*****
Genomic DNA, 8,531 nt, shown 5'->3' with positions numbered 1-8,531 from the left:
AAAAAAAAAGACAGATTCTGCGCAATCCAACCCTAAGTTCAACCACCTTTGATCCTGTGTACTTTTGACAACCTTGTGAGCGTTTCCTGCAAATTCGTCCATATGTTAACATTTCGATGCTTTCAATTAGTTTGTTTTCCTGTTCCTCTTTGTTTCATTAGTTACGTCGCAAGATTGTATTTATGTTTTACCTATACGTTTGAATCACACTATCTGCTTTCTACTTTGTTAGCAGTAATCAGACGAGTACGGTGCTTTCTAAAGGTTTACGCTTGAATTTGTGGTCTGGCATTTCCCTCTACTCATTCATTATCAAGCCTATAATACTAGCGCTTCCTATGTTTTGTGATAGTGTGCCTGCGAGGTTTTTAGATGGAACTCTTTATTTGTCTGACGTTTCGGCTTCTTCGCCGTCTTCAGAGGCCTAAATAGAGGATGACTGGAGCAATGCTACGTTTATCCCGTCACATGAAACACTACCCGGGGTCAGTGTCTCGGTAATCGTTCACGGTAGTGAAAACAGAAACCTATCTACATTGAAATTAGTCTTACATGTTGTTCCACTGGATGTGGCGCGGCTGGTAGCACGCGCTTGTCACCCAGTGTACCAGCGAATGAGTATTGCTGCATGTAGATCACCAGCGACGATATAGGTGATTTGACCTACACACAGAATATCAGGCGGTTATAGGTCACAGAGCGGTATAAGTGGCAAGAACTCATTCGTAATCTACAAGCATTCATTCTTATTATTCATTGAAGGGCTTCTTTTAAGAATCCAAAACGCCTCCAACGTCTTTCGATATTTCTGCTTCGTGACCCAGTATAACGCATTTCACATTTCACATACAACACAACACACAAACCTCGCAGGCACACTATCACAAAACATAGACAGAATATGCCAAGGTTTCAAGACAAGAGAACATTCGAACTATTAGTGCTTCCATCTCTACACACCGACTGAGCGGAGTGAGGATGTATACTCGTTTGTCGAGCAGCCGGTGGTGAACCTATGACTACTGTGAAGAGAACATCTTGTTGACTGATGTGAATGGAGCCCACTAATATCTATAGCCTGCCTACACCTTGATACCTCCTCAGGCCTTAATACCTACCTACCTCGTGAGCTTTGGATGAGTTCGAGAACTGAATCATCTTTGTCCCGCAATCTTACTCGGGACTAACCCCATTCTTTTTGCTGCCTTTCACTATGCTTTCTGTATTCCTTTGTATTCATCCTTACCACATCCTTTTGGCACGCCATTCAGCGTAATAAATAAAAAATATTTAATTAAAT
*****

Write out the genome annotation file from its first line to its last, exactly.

Genomic DNA, 8,531 nt, shown 5'->3' with positions numbered 1-8,531 from the left:
AAAAAAAAAGACAGATTCTGCGCAATCCAACCCTAAGTTCAACCACCTTTGATCCTGTGTACTTTTGACAACCTTGTGAGCGTTTCCTGCAAATTCGTCCATATGTTAACATTTCGATGCTTTCAATTAGTTTGTTTTCCTGTTCCTCTTTGTTTCATTAGTTACGTCGCAAGATTGTATTTATGTTTTACCTATACGTTTGAATCACACTATCTGCTTTCTACTTTGTTAGCAGTAATCAGACGAGTACGGTGCTTTCTAAAGGTTTACGCTTGAATTTGTGGTCTGGCATTTCCCTCTACTCATTCATTATCAAGCCTATAATACTAGCGCTTCCTATGTTTTGTGATAGTGTGCCTGCGAGGTTTTTAGATGGAACTCTTTATTTGTCTGACGTTTCGGCTTCTTCGCCGTCTTCAGAGGCCTAAATAGAGGATGACTGGAGCAATGCTACGTTTATCCCGTCACATGAAACACTACCCGGGGTCAGTGTCTCGGTAATCGTTCACGGTAGTGAAAACAGAAACCTATCTACATTGAAATTAGTCTTACATGTTGTTCCACTGGATGTGGCGCGGCTGGTAGCACGCGCTTGTCACCCAGTGTACCAGCGAATGAGTATTGCTGCATGTAGATCACCAGCGACGATATAGGTGATTTGACCTACACACAGAATATCAGGCGGTTATAGGTCACAGAGCGGTATAAGTGGCAAGAACTCATTCGTAATCTACAAGCATTCATTCTTATTATTCATTGAAGGGCTTCTTTTAAGAATCCAAAACGCCTCCAACGTCTTTCGATATTTCTGCTTCGTGACCCAGTATAACGCATTTCACATTTCACATACAACACAACACACAAACCTCGCAGGCACACTATCACAAAACATAGACAGAATATGCCAAGGTTTCAAGACAAGAGAACATTCGAACTATTAGTGCTTCCATCTCTACACACCGACTGAGCGGAGTGAGGATGTATACTCGTTTGTCGAGCAGCCGGTGGTGAACCTATGACTACTGTGAAGAGAACATCTTGTTGACTGATGTGAATGGAGCCCACTAATATCTATAGCCTGCCTACACCTTGATACCTCCTCAGGCCTTAATACCTACCTACCTCGTGAGCTTTGGATGAGTTCGAGAACTGAATCATCTTTGTCCCGCAATCTTACTCGGGACTAACCCCATTCTTTTTGCTGCCTTTCACTATGCTTTCTGTATTCCTTTGTATTCATCCTTACCACATCCTTTTGGCACGCCATTCAGCGTAATAAATAAAAAATATTTAATTAAAT